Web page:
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Safety Issues--Green Tea
As a widely consumed beverage, green tea is generally regarded as safe. It does contain caffeine, at perhaps a slightly lower level than black tea, and can therefore cause insomnia, nervousness, and the other well-known symptoms of excess caffeine intake.
Green tea extracts, however, may not be safe. There are a growing number of case reports in which use of a concentrated green tea extract was associated with liver inflammation.35,40,50 In most cases, liver problems disappeared after the extract was discontinued. But, in two cases, permanent liver failure ensued, requiring liver transplantation.36,40 While it is not absolutely certain that the green tea extract caused the liver problems, nor how it might do so, these reports do raise significant concerns about use of green tea extracts, especially by those with liver disease or prone to it.
Green tea should not be given to infants and young children. There are theoretical concerns that high dosages of EGCG might be unsafe for pregnant women.37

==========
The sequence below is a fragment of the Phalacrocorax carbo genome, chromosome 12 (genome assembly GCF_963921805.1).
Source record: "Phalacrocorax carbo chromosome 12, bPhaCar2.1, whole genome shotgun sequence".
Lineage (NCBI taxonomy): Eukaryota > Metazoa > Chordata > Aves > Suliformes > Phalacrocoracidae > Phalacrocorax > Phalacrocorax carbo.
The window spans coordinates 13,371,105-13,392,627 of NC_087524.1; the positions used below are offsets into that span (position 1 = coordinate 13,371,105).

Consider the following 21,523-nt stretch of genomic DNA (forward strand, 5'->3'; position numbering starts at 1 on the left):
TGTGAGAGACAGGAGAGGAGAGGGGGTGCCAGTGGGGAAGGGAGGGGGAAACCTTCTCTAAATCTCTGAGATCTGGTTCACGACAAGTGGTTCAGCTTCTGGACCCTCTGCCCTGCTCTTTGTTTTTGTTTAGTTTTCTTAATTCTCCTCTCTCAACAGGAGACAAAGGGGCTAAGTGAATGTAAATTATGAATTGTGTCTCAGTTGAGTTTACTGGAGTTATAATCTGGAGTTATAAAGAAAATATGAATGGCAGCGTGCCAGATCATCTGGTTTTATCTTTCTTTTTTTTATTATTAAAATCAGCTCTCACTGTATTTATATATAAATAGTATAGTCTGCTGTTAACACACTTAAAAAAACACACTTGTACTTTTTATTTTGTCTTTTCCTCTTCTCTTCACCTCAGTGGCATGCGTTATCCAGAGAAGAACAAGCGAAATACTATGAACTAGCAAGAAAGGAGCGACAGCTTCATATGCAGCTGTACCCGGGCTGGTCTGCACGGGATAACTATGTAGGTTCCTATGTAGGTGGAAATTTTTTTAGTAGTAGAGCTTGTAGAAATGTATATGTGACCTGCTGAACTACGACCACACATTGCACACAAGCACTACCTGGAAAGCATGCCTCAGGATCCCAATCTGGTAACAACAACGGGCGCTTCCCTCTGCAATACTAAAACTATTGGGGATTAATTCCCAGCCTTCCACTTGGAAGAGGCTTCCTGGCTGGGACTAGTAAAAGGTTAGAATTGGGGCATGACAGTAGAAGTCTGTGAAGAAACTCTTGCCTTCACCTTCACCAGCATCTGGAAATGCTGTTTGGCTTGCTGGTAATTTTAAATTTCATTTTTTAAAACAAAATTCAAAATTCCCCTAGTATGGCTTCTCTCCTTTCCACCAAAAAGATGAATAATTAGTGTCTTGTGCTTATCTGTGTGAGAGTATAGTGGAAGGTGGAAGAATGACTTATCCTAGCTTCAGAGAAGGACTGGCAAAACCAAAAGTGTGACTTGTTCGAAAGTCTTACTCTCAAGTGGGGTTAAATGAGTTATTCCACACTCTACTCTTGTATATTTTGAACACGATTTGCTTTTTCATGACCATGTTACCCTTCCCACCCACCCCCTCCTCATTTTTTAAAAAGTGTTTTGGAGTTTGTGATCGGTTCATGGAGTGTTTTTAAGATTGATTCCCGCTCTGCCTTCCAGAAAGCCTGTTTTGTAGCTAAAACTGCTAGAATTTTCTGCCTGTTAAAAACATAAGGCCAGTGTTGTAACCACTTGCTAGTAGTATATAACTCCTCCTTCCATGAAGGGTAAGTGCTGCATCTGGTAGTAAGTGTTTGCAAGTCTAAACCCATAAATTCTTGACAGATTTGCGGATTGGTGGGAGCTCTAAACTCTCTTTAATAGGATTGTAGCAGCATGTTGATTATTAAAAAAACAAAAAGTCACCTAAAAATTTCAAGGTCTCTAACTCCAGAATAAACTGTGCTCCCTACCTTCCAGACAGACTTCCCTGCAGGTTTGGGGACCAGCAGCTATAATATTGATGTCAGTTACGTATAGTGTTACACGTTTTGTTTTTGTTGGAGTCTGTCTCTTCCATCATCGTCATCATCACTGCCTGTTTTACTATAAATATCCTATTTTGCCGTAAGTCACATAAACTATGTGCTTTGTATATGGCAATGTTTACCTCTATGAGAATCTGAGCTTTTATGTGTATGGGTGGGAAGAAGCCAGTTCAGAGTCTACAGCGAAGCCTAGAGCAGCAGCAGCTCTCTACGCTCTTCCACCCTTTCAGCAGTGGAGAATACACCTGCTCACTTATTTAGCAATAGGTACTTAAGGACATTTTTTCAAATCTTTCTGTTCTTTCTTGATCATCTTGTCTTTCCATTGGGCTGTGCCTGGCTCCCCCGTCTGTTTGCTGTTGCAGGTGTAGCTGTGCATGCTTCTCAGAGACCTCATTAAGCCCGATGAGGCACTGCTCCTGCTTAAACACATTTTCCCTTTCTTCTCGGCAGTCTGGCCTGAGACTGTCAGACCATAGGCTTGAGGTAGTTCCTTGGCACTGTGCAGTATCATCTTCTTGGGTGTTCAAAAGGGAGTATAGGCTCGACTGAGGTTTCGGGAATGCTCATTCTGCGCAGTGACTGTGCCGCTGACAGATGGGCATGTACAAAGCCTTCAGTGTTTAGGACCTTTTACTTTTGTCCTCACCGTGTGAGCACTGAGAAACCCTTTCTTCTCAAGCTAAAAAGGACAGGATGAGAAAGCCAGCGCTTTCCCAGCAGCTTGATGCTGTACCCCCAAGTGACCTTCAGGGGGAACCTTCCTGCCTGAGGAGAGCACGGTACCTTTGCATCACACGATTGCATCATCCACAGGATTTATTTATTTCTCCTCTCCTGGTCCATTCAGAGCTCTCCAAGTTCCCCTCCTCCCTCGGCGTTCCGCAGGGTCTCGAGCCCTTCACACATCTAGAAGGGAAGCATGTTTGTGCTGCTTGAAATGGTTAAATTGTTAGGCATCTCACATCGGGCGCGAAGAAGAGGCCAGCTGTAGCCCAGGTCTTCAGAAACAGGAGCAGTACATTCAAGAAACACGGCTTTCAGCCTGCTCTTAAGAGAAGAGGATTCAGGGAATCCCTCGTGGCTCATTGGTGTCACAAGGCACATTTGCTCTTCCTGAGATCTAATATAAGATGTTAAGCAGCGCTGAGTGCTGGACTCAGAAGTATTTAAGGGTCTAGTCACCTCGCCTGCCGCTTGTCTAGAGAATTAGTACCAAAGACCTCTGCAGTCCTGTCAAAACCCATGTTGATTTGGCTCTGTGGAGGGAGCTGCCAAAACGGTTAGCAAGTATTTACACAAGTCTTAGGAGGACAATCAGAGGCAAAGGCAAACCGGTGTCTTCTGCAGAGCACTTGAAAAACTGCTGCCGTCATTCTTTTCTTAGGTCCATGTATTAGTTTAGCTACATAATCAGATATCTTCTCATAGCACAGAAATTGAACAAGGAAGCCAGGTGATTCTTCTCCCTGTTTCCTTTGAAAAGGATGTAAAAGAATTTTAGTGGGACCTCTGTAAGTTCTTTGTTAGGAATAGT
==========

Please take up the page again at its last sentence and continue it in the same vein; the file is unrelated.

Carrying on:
Dried green tea leaf contains significant levels of vitamin K on a per-weight basis. On this basis, it has been stated that people using blood thinners in the warfarin (Coumadin) family should avoid green tea, because vitamin K antagonizes the effect of those drugs. However green tea taken as a beverage provides such small amounts of the vitamin that the risk seems minimal for normal consumption. There is one case report of problems that developed in a person on warfarin who consumed as much as a gallon of green tea daily.38
Interactions You Should Know About--Green Tea
If you are taking:
- MAO inhibitors: The caffeine in green tea could cause serious problems.
- Warfarin (Coumadin): Avoid drinking large quantities of green tea.
- Folic acid: Green tea may decrease the absorption of folic acid into the blood stream.51
Safety Issues--Black Tea
As an extraordinarily widely consumed beverage, black tea is presumed to have a high safety factor. Its side effects would be expected to be similar to those of coffee—heartburn, gastritis, insomnia, anxiety, and heart arrhythmias (benign palpitations or more serious disturbances of heart rhythm). All drug interactions that can occur with caffeine would be expected to occur with black tea.
Interactions You Should Know About--Black Tea
If you are taking:
- MAO inhibitors: The caffeine in black tea could cause dangerous drug interactions.
- Stimulant drugs such as Ritalin: The stimulant effects of black tea might be amplified.
- Drugs to prevent heart arrhythmias or to treat insomnia, heartburn, ulcers, or anxiety: - Black tea might interfere with their action.
- Folic acid: Black tea may decrease the absorption of folic acid into the blood stream.